Grantham Scholar Georgie Moss’ project addresses the challenges around metal oxide (and similar) particle fabrication, employing aqueous ionic liquid-metal solutions.
There is a growing need for sustainable manufacturing processes due to global commitments to developing a circular economy and reaching net zero emissions. In every process, there are three areas where sustainability may be considered and improved (outside of changing the energy source): materials; process, either modification or re-invention; waste and end-of-life product management. This research program aims to address the challenges around metal oxide (and similar) particle fabrication, employing aqueous ionic liquid-metal solutions as the basis of a more sustainable process. This program will examine, in varying depth, the materials used in the process, the process itself, and the waste treatment and management.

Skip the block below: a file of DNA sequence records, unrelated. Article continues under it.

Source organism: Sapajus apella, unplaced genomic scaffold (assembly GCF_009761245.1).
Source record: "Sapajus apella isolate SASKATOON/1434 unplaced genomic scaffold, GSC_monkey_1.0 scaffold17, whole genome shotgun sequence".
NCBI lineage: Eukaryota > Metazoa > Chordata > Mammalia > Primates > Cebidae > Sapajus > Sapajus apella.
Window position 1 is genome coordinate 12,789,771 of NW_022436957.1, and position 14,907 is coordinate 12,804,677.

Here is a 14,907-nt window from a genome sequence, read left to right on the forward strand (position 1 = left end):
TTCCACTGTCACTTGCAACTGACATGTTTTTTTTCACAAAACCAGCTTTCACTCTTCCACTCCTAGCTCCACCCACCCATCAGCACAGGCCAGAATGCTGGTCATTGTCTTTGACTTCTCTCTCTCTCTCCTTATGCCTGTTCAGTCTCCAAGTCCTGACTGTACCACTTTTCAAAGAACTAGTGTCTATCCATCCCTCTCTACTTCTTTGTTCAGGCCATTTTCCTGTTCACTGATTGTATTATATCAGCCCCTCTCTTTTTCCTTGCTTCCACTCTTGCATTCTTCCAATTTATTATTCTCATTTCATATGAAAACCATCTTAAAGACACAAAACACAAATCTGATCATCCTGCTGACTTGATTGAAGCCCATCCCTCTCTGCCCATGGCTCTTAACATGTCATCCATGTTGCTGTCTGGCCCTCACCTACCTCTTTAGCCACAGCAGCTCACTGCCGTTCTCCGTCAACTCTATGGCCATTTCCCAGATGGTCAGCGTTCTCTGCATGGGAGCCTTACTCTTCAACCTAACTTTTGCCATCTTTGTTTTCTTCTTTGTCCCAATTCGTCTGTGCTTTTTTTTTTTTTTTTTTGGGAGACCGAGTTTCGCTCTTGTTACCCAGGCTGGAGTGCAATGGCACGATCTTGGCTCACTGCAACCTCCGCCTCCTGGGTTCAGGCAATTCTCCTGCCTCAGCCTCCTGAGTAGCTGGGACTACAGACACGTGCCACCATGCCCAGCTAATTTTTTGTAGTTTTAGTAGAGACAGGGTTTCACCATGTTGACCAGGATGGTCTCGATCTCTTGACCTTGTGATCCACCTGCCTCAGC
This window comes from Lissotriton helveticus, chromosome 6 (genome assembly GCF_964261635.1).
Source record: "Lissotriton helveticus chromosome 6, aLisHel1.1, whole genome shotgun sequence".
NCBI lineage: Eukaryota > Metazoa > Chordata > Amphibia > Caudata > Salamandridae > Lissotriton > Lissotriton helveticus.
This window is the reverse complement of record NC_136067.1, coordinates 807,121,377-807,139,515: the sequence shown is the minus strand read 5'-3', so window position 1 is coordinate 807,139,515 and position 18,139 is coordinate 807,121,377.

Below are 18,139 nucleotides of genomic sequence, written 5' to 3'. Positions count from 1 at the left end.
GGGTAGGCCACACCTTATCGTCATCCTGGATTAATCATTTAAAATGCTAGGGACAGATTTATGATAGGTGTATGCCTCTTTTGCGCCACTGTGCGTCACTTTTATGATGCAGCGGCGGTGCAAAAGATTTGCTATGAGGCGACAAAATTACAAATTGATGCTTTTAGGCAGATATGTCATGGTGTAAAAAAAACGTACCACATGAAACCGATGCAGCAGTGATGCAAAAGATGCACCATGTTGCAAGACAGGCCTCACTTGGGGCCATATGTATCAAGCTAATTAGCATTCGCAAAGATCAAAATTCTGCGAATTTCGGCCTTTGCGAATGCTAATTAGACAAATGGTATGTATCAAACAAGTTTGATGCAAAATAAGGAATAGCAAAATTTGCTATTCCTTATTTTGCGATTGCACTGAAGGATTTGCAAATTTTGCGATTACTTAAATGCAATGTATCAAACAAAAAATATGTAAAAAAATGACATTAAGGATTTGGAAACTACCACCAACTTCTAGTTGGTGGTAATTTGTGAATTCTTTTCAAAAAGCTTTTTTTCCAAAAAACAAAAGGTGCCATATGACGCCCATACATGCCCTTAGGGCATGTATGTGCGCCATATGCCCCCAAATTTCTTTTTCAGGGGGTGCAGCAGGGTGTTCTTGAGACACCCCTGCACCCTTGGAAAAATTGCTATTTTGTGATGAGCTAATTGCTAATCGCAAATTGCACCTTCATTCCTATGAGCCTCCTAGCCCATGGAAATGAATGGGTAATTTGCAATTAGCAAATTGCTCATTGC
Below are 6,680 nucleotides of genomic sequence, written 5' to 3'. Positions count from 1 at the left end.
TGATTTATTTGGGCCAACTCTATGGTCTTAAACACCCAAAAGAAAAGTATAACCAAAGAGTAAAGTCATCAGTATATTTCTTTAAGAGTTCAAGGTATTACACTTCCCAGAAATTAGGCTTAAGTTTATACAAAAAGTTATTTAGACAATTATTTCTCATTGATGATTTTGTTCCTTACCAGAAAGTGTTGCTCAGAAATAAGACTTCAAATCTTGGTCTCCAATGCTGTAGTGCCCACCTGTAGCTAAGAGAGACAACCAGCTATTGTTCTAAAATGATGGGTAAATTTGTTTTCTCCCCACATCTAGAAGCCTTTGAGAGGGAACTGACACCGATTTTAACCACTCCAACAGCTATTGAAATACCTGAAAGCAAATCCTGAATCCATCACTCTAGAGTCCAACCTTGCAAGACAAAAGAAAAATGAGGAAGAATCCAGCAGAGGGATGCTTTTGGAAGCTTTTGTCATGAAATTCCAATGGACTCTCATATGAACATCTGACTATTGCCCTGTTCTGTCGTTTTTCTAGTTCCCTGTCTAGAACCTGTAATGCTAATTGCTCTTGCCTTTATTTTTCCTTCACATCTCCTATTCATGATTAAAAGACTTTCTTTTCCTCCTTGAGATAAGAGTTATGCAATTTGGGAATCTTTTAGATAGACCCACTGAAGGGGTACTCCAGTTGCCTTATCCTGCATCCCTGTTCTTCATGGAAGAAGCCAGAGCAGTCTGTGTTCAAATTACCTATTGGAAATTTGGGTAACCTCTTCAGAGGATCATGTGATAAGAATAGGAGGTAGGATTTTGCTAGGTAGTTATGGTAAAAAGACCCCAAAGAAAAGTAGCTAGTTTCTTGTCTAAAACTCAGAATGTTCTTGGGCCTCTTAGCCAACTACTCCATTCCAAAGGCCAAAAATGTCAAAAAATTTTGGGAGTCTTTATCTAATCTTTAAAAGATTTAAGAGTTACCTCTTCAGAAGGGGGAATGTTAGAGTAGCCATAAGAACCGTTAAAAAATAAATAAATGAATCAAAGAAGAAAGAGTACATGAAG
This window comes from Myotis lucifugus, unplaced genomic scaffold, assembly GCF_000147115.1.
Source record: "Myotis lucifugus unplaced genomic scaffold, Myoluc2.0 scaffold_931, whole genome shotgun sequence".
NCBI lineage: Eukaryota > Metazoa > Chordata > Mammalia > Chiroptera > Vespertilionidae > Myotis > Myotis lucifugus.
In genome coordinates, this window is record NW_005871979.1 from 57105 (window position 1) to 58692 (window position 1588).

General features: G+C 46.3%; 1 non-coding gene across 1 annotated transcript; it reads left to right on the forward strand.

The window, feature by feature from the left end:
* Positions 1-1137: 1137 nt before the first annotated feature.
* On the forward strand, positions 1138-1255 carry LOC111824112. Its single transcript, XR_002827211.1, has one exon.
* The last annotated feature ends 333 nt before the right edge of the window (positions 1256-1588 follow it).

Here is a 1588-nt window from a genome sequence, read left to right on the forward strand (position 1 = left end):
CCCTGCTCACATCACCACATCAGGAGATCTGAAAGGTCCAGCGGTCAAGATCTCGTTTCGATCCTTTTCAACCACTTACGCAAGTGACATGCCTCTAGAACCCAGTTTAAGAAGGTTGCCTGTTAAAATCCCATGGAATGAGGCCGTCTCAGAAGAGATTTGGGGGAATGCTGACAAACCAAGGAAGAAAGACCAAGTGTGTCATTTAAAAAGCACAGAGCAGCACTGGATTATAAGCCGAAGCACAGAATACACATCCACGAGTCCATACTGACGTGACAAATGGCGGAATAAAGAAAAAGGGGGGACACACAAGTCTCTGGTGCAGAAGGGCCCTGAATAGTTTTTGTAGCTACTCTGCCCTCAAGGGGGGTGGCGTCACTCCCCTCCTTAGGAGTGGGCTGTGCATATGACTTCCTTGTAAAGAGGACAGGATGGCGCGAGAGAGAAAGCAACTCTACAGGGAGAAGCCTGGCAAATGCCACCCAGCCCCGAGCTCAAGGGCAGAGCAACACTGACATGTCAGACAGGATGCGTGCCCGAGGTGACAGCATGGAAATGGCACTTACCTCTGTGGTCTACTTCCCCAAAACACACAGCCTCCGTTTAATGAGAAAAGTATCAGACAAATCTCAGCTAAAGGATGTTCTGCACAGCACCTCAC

The manufacturing of metal oxides has been targeted as the traditional synthesis methods are either highly energy intensive, produce poor grade materials, and copious waste or employ toxic, corrosive, and volatile solutions that cannot be recycled, thereby creating large volumes of waste.
Aqueous solutions of ionic liquids are an exciting potential alternative due to the non-volatile, low toxicity, and recyclable potential offered. This offers the potential for promoting safer and more sustainable synthesis processes with less waste. Underpinning this new technology requires a fundamental scientific understanding of the interactions between ionic liquids and metals. This knowledge-base will allow targeted development of this technology towards producing key desirable metal oxide (and related) particles for a bevy of existing applications. Moreover, the sustainability benefits will be the first steps towards circular manufacturing.